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Kawabe Memorial Grants Available

Tomo and Harry S. Kawabe

Kawabe Memorial Grants Available

SEATTLE, Washington – The Harry S. and Tomo Kawabe Memorial Fund Committee announces the availability of grants (usually $2,500 to $10,000) from the Kawabe Memorial Fund to local, qualified, non-profit, human service organizations devoted to the care of the indigent, children, and senior citizens. The fund also supports capital improvement projects for churches and scholarships to train teachers, priests, and ministers.

Applications and further instructions are available from www.bankofamerica.com/philanthropic/search-for-grants/. The next application deadline is Friday, March 12. Additional information is available from Jan Jacobs, Philanthropic Client Manager, Bank of America Private Bank, janet.jacobs@bofa.com, 206.358.0912.

Since its inception in 1971, the Kawabe Memorial Fund has supported more than 1,300 grant requests totaling over $5.1 million. Grants and scholarships awarded by the Kawabe Memorial Fund are directed by eleven committee members who live in the Seattle area. The committee meets three times a year to consider grant proposals.

In making this announcement, the Committee hopes to address what it perceives to be a lack of awareness of this funding source to human services organizations that tend to needs and concerns of the poor, of children, and of senior citizens of our community. The Committee likes to grant requests that address the basic vital needs of these citizens such as food, shelter, clothing, and medical and mental health care. If you are one of these organizations, the Committee welcomes the opportunity to work with you.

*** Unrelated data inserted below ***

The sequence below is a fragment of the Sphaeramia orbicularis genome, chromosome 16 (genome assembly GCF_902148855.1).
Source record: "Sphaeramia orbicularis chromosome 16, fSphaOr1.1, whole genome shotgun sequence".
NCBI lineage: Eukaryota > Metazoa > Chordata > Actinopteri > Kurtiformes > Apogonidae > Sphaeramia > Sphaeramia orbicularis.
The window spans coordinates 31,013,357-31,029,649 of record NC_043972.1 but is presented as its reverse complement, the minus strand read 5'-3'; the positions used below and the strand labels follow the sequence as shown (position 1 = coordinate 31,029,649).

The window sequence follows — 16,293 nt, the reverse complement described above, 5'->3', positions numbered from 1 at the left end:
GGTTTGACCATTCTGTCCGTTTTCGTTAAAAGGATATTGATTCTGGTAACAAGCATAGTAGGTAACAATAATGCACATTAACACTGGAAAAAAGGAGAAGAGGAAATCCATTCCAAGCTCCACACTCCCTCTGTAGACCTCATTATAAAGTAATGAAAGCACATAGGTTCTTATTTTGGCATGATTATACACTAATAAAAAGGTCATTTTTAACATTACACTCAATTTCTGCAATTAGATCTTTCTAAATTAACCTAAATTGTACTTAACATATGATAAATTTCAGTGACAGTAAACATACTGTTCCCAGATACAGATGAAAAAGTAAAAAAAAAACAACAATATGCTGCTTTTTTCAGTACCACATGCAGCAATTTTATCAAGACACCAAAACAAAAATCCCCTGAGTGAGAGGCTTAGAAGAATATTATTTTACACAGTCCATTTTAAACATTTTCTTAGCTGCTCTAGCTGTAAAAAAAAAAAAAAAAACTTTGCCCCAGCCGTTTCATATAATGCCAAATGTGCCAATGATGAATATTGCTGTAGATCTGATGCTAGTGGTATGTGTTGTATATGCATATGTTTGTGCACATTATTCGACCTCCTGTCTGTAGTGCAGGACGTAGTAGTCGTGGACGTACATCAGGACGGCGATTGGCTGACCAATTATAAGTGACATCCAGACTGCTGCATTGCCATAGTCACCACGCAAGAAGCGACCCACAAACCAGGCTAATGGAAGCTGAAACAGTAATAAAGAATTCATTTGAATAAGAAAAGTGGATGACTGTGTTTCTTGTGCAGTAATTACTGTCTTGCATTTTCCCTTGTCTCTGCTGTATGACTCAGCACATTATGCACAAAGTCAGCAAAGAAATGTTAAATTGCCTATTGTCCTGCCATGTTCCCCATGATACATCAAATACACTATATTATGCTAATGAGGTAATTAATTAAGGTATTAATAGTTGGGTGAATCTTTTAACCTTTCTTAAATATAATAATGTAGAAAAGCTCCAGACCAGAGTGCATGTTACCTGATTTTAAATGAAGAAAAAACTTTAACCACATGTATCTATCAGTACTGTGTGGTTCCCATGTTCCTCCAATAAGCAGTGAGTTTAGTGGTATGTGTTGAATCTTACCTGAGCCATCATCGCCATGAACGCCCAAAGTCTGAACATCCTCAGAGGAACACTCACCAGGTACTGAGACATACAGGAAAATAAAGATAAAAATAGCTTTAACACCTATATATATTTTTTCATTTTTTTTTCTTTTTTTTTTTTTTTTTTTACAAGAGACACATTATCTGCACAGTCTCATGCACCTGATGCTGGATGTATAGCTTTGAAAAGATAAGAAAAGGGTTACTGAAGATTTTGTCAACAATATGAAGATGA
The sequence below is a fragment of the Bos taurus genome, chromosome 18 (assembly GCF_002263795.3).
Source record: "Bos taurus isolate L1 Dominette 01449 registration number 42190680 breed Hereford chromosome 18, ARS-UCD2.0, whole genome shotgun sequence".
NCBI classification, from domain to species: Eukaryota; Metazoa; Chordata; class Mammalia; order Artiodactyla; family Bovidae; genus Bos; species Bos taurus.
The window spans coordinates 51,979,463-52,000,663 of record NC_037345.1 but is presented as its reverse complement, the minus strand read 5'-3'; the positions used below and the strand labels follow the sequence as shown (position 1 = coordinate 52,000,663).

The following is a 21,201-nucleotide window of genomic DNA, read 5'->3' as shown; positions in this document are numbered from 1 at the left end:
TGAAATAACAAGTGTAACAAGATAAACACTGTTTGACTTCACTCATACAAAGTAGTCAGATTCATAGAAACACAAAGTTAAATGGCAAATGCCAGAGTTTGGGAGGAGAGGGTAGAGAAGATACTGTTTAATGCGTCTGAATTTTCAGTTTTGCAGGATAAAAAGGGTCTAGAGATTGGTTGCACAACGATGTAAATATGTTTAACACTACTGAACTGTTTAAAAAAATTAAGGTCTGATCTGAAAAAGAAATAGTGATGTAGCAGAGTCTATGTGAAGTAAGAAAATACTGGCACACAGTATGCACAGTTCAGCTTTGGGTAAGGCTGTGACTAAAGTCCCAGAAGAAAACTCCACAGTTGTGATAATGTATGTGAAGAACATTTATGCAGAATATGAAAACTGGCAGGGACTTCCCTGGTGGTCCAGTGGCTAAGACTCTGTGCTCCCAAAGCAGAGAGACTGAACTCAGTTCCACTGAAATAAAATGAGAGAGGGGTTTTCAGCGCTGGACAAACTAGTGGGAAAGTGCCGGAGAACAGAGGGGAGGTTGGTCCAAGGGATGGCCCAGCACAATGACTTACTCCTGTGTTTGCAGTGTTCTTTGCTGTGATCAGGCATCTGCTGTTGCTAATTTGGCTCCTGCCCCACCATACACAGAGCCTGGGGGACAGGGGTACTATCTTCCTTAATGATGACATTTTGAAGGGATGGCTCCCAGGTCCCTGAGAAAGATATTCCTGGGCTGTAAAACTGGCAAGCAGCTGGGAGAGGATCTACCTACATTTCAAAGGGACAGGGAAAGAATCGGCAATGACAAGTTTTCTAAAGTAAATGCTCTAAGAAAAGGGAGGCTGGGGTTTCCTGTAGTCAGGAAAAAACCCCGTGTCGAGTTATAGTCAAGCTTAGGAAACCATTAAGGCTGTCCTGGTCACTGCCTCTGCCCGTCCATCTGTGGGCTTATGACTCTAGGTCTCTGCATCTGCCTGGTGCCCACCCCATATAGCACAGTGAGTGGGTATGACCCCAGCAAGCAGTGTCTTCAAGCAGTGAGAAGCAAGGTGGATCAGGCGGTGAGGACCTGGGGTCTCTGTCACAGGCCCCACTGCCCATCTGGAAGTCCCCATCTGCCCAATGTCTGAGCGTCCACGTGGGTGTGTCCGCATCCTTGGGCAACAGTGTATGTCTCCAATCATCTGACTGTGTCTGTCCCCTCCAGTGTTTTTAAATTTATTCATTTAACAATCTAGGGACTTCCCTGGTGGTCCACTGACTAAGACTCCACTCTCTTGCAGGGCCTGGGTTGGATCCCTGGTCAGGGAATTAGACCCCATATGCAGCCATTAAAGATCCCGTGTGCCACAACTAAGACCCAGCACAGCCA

The Kawabe Memorial Fund was established in 1971 under the terms of the Last Will and Testament of Harry S. Kawabe. A former farm boy, houseboy, and cook, he emigrated in 1915 from Japan at the age of 25 as a laborer to work on the railroad construction boom in Alaska. He soon found an opportunity to work in the laundry business. He was able to transform his humble laundry into a business with established contracts with the Army, Navy, Alaska railroad and steamship companies, hotels, and hospitals. It later evolved into the most modern and largest laundry in the Territory of Alaska.

Mr. Kawabe also invested in real estate and dozens of businesses located in Seward, Alaska, including hotels, apartments, diners, bars, a hardware store, a barbershop, and a gold mine, and he established the Kawabe Gift Store and Alaska Furs.

This all came crashing down on December 7, 1941, when the United States entered World War II. Despite his record of achievements, Mr. Kawabe was not allowed U.S. citizenship due to federal anti-alien laws. He spent the next three years incarcerated in remote Dept. of Justice internment camps in Texas and New Mexico. Yet, Mr. Kawabe remained an enterprising leader and was an advocate and spokesman for his community. For example, in 1947 he singly represented Alaska at a San Francisco meeting to obtain Issei naturalization, alongside Seattle representatives Genji Mihara and Heiji Okuda.

Mr. Kawabe eventually moved to Seattle. He established a successful import/export business and continued to invest wisely in real estate.

In 1969, Mr. Kawabe founded Kawabe Memorial House, a project to provide affordable housing to the elderly. The 154-unit complex persists today in Seattle’s central area, where it provides senior housing and programs, as well as other amenities, and remains a vibrant part of the community.